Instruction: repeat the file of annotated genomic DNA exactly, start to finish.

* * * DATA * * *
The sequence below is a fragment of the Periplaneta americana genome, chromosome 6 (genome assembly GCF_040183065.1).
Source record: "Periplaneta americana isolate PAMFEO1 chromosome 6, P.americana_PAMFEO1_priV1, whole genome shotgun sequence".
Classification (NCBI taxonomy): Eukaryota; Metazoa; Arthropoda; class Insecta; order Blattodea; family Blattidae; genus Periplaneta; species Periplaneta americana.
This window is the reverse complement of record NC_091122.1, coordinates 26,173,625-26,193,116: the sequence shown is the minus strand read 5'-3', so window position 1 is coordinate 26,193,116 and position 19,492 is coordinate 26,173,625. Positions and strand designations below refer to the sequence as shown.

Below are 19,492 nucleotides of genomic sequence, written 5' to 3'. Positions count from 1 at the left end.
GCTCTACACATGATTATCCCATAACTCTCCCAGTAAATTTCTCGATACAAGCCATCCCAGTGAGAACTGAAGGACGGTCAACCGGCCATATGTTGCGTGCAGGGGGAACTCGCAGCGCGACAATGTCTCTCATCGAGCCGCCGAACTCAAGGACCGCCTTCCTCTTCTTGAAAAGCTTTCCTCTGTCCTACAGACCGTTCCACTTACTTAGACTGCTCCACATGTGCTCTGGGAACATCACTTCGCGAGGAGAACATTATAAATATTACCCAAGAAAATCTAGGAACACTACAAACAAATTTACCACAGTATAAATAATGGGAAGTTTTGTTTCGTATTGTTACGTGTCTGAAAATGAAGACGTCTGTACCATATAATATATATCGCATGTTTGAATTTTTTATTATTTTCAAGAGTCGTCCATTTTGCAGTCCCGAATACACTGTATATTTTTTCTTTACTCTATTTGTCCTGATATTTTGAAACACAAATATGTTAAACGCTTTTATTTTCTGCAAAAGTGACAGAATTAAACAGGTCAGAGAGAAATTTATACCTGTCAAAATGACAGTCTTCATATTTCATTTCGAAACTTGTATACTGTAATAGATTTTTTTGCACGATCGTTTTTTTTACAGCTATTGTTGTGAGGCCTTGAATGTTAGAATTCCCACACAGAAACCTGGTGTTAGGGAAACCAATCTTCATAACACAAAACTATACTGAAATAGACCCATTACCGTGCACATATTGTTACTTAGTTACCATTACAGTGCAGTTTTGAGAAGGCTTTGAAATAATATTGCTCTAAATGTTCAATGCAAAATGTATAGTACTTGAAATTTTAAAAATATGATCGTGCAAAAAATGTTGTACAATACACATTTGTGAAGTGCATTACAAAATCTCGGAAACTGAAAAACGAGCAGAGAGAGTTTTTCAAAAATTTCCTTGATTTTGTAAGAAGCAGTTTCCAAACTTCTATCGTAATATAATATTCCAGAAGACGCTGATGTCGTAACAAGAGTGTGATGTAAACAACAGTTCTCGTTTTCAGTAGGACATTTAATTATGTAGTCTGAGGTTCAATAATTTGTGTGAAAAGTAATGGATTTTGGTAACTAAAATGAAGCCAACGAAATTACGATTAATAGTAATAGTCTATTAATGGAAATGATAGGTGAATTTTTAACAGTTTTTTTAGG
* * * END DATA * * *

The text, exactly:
The sequence below is a fragment of the Periplaneta americana genome, chromosome 6 (genome assembly GCF_040183065.1).
Source record: "Periplaneta americana isolate PAMFEO1 chromosome 6, P.americana_PAMFEO1_priV1, whole genome shotgun sequence".
Classification (NCBI taxonomy): Eukaryota; Metazoa; Arthropoda; class Insecta; order Blattodea; family Blattidae; genus Periplaneta; species Periplaneta americana.
This window is the reverse complement of record NC_091122.1, coordinates 26,173,625-26,193,116: the sequence shown is the minus strand read 5'-3', so window position 1 is coordinate 26,193,116 and position 19,492 is coordinate 26,173,625. Positions and strand designations below refer to the sequence as shown.

Below are 19,492 nucleotides of genomic sequence, written 5' to 3'. Positions count from 1 at the left end.
GCTCTACACATGATTATCCCATAACTCTCCCAGTAAATTTCTCGATACAAGCCATCCCAGTGAGAACTGAAGGACGGTCAACCGGCCATATGTTGCGTGCAGGGGGAACTCGCAGCGCGACAATGTCTCTCATCGAGCCGCCGAACTCAAGGACCGCCTTCCTCTTCTTGAAAAGCTTTCCTCTGTCCTACAGACCGTTCCACTTACTTAGACTGCTCCACATGTGCTCTGGGAACATCACTTCGCGAGGAGAACATTATAAATATTACCCAAGAAAATCTAGGAACACTACAAACAAATTTACCACAGTATAAATAATGGGAAGTTTTGTTTCGTATTGTTACGTGTCTGAAAATGAAGACGTCTGTACCATATAATATATATCGCATGTTTGAATTTTTTATTATTTTCAAGAGTCGTCCATTTTGCAGTCCCGAATACACTGTATATTTTTTCTTTACTCTATTTGTCCTGATATTTTGAAACACAAATATGTTAAACGCTTTTATTTTCTGCAAAAGTGACAGAATTAAACAGGTCAGAGAGAAATTTATACCTGTCAAAATGACAGTCTTCATATTTCATTTCGAAACTTGTATACTGTAATAGATTTTTTTGCACGATCGTTTTTTTTACAGCTATTGTTGTGAGGCCTTGAATGTTAGAATTCCCACACAGAAACCTGGTGTTAGGGAAACCAATCTTCATAACACAAAACTATACTGAAATAGACCCATTACCGTGCACATATTGTTACTTAGTTACCATTACAGTGCAGTTTTGAGAAGGCTTTGAAATAATATTGCTCTAAATGTTCAATGCAAAATGTATAGTACTTGAAATTTTAAAAATATGATCGTGCAAAAAATGTTGTACAATACACATTTGTGAAGTGCATTACAAAATCTCGGAAACTGAAAAACGAGCAGAGAGAGTTTTTCAAAAATTTCCTTGATTTTGTAAGAAGCAGTTTCCAAACTTCTATCGTAATATAATATTCCAGAAGACGCTGATGTCGTAACAAGAGTGTGATGTAAACAACAGTTCTCGTTTTCAGTAGGACATTTAATTATGTAGTCTGAGGTTCAATAATTTGTGTGAAAAGTAATGGATTTTGGTAACTAAAATGAAGCCAACGAAATTACGATTAATAGTAATAGTCTATTAATGGAAATGATAGGTGAATTTTTAACAGTTTTTTTAGG